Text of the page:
Aaron Whitfield/The Gauntlet


Publication YearIssue Date 

NOTE: The correct information for this event: April 17-21, MacEwan Hall, Tickets at Ticketmaster.

     While you may have some preconceptions of what exactly Puppetry of the Penis is, it's even harder to imagine it.

"I hope you've all had a drink, because you're in for strange afternoon," says Puppetry of the Penis
co-creator and co-star Simon Morley. He took the stage with partner Dennis Friend during a press conference at the Den on Wed., March 6.

They quickly offer a very blunt, very direct explanation.

"You should all expect full-frontal male nudity," follows Friend.

That is exactly what the audience received, as both uncaped themselves and offered onlookers a taste of what to expect when the duo comes to MacEwan Hall next month.

At first, naming it puppetry might be misleading. Calling it "the ancient art of genital origami," on the other hand, definitely isn't.

Wearing only socks, shoes and a cape-now pushed behind them-the two demonstrated four of their works of art. They manipulated their genitalia into recognizable shapes such as the hot dog, the Eiffel Tower, the Loch Ness Monster and, their hallmark, the hamburger. And since their penises were broadcast on a large screen behind them, it wasn't difficult to see-the audience reacted.

"It demands a reaction and everyone will react differently," says Morley. "I had this old lady come up to me after a show and give me a big cuddle. She said, 'son, I've been waiting 65 years to laugh like that.'"

This bizarre "hobby" began many years ago after Morley's younger brother showed him the hamburger-his first origami trick. After releasing a calendar of his favourite penis poses in 1996, he decided to go live. Since then, the show has sold out month-long runs at venues in New York, London, Australia and Montreal. And even though their act is now world renowned, they aren't free from criticism-that's not a bad thing, either.

"We love it," laughs Morley. "If anyone really puts up a fuss, they usually double our sales."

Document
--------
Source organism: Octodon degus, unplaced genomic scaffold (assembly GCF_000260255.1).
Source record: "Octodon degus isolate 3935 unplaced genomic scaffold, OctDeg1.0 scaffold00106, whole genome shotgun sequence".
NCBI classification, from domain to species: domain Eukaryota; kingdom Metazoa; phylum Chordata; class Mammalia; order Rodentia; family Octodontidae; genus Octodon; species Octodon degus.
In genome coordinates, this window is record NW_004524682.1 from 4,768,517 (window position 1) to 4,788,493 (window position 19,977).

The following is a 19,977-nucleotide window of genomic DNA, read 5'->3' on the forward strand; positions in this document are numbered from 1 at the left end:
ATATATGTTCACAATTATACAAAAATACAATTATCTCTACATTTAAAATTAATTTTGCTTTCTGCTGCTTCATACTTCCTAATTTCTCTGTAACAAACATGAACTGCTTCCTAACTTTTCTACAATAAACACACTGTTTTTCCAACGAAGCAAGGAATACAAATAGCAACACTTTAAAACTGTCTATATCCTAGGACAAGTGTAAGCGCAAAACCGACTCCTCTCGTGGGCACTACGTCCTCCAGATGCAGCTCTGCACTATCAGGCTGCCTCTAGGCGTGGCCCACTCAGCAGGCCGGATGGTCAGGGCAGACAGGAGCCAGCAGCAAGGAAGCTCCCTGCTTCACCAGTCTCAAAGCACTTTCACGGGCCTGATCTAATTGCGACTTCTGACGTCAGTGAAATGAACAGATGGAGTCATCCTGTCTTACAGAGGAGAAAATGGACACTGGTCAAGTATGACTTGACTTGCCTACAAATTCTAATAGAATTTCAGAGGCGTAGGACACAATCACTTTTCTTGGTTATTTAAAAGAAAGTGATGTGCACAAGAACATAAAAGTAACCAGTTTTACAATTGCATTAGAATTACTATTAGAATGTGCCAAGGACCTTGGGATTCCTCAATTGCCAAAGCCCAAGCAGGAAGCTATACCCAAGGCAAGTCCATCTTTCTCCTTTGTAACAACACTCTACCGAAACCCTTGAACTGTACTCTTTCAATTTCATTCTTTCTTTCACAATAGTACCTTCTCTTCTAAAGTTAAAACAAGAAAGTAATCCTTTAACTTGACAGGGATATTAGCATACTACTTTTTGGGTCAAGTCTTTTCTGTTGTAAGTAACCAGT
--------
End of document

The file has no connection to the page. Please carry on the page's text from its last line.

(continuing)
Although controversy is a great marketing gimmick for the puppeteers, Morley says he hopes people won't be offended.

"It's a non-sexual show and there's no swear words," Morley says, addressing possible concerns. "Most people, when they see the show, they find it hard [to criticize]."

After some public apprehension, Puppetry of the Penis soon became part of pop-culture down under. Morley doesn't expect much resistance outside of his native land, even in conservative Alberta.

"Cowboys are going to love playing with their dicks," laughs Morley. "It's still in the closet here. I think most people have got a couple tricks up their sleeves."

For young, aspiring gentlemen wanting to bare their souls and penises to the world, they're always taking auditions. Not every newcomer is as comfortable as Morley and Friend.

"Can you imagine going out and having your penis on a big screen and laughing?" asks Morley. "It's terrifying. There's nothing we can do to prepare them for that-they have to get in and swim."

Surprisingly-or maybe not-the audiences are usually mostly female outside Australia.

"Females have been told: 'you're not aloud to laugh at the male genitalia. It'll crush the men,'" says Friend. "We say it's not true. We put it on a big screen and say, 'laugh away.'"

Students' Union Vice-President Events Chris Kerr says that the University of Calgary is very lucky to have such a popular act coming through, even if it might ruffle some feathers on campus. "First, we had to determine whether or not it's legitimate theatre, which it is," says Kerr. "There was a couple questions and we determined it was fine."

MacEwan Hall was the second choice for the act, since the Jack Singer Concert Hall refused. Now that they've found a home and demonstrated what they have to offer, all they have left to do is brave the Calgary weather.

"It's cold," laughed Friend. "I've had my long johns on all day getting ready."